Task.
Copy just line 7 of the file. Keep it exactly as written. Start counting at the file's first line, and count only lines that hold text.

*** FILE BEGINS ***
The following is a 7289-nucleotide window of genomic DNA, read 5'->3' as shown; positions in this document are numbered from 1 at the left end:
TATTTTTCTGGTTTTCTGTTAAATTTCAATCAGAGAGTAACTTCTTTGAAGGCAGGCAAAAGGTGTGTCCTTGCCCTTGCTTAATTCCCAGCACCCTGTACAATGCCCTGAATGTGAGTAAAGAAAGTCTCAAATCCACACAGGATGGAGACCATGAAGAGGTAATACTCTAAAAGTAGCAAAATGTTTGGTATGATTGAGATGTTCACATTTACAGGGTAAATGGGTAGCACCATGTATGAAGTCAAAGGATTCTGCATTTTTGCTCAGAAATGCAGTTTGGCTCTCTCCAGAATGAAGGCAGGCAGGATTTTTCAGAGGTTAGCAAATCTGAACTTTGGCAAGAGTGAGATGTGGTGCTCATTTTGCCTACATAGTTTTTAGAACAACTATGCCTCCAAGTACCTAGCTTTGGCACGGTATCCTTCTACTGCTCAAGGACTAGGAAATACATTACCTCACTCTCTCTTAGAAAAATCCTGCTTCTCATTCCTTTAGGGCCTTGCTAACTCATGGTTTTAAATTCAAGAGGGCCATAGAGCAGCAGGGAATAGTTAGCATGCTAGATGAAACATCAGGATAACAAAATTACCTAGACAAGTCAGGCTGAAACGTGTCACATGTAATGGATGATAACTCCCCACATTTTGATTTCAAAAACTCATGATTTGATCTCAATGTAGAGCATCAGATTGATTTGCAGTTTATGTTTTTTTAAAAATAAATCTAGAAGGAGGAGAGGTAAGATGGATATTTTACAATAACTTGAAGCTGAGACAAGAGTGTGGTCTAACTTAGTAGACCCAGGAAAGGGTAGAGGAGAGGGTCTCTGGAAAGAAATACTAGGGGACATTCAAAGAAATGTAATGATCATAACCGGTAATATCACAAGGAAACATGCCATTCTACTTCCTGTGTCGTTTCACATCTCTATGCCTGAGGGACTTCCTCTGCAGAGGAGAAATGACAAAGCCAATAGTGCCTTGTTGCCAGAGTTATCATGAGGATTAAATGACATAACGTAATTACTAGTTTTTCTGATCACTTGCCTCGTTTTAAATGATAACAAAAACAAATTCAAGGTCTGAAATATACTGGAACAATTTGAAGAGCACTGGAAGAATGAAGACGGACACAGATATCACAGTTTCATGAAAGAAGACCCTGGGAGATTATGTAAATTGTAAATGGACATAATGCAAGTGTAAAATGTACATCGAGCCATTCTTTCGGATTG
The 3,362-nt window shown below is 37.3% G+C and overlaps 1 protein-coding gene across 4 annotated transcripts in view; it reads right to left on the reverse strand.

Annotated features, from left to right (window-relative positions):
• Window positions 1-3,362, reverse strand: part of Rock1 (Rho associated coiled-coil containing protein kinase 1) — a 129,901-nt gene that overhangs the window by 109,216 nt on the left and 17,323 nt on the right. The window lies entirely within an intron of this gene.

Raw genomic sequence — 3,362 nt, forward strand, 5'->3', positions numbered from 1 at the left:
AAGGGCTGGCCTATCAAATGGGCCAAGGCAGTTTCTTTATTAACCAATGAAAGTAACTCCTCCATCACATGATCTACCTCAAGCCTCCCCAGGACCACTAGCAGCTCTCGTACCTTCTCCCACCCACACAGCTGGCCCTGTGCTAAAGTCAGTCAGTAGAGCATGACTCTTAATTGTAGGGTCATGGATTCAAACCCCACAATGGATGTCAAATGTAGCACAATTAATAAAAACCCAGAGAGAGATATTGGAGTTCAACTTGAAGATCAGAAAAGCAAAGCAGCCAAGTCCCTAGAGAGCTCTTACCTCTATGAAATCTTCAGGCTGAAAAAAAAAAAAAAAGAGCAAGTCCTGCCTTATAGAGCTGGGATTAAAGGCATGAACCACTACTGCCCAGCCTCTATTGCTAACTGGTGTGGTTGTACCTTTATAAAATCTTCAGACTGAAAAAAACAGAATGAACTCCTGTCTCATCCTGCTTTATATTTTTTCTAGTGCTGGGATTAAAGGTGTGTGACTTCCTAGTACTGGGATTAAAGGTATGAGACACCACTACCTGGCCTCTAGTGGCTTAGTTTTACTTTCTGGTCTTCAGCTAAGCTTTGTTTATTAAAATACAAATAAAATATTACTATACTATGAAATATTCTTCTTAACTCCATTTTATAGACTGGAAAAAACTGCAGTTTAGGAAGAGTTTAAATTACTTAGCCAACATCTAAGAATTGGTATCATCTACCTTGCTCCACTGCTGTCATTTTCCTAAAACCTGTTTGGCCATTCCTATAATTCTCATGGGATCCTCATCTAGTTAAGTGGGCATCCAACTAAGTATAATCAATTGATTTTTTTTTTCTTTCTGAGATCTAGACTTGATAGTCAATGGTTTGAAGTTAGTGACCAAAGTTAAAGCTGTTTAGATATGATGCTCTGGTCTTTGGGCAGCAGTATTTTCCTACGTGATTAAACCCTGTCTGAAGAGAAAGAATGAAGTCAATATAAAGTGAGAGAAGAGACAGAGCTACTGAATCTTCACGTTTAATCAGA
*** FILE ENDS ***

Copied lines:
AAGGGCTGGCCTATCAAATGGGCCAAGGCAGTTTCTTTATTAACCAATGAAAGTAACTCCTCCATCACATGATCTACCTCAAGCCTCCCCAGGACCACTAGCAGCTCTCGTACCTTCTCCCACCCACACAGCTGGCCCTGTGCTAAAGTCAGTCAGTAGAGCATGACTCTTAATTGTAGGGTCATGGATTCAAACCCCACAATGGATGTCAAATGTAGCACAATTAATAAAAACCCAGAGAGAGATATTGGAGTTCAACTTGAAGATCAGAAAAGCAAAGCAGCCAAGTCCCTAGAGAGCTCTTACCTCTATGAAATCTTCAGGCTGAAAAAAAAAAAAAAAGAGCAAGTCCTGCCTTATAGAGCTGGGATTAAAGGCATGAACCACTACTGCCCAGCCTCTATTGCTAACTGGTGTGGTTGTACCTTTATAAAATCTTCAGACTGAAAAAAACAGAATGAACTCCTGTCTCATCCTGCTTTATATTTTTTCTAGTGCTGGGATTAAAGGTGTGTGACTTCCTAGTACTGGGATTAAAGGTATGAGACACCACTACCTGGCCTCTAGTGGCTTAGTTTTACTTTCTGGTCTTCAGCTAAGCTTTGTTTATTAAAATACAAATAAAATATTACTATACTATGAAATATTCTTCTTAACTCCATTTTATAGACTGGAAAAAACTGCAGTTTAGGAAGAGTTTAAATTACTTAGCCAACATCTAAGAATTGGTATCATCTACCTTGCTCCACTGCTGTCATTTTCCTAAAACCTGTTTGGCCATTCCTATAATTCTCATGGGATCCTCATCTAGTTAAGTGGGCATCCAACTAAGTATAATCAATTGATTTTTTTTTTCTTTCTGAGATCTAGACTTGATAGTCAATGGTTTGAAGTTAGTGACCAAAGTTAAAGCTGTTTAGATATGATGCTCTGGTCTTTGGGCAGCAGTATTTTCCTACGTGATTAAACCCTGTCTGAAGAGAAAGAATGAAGTCAATATAAAGTGAGAGAAGAGACAGAGCTACTGAATCTTCACGTTTAATCAGA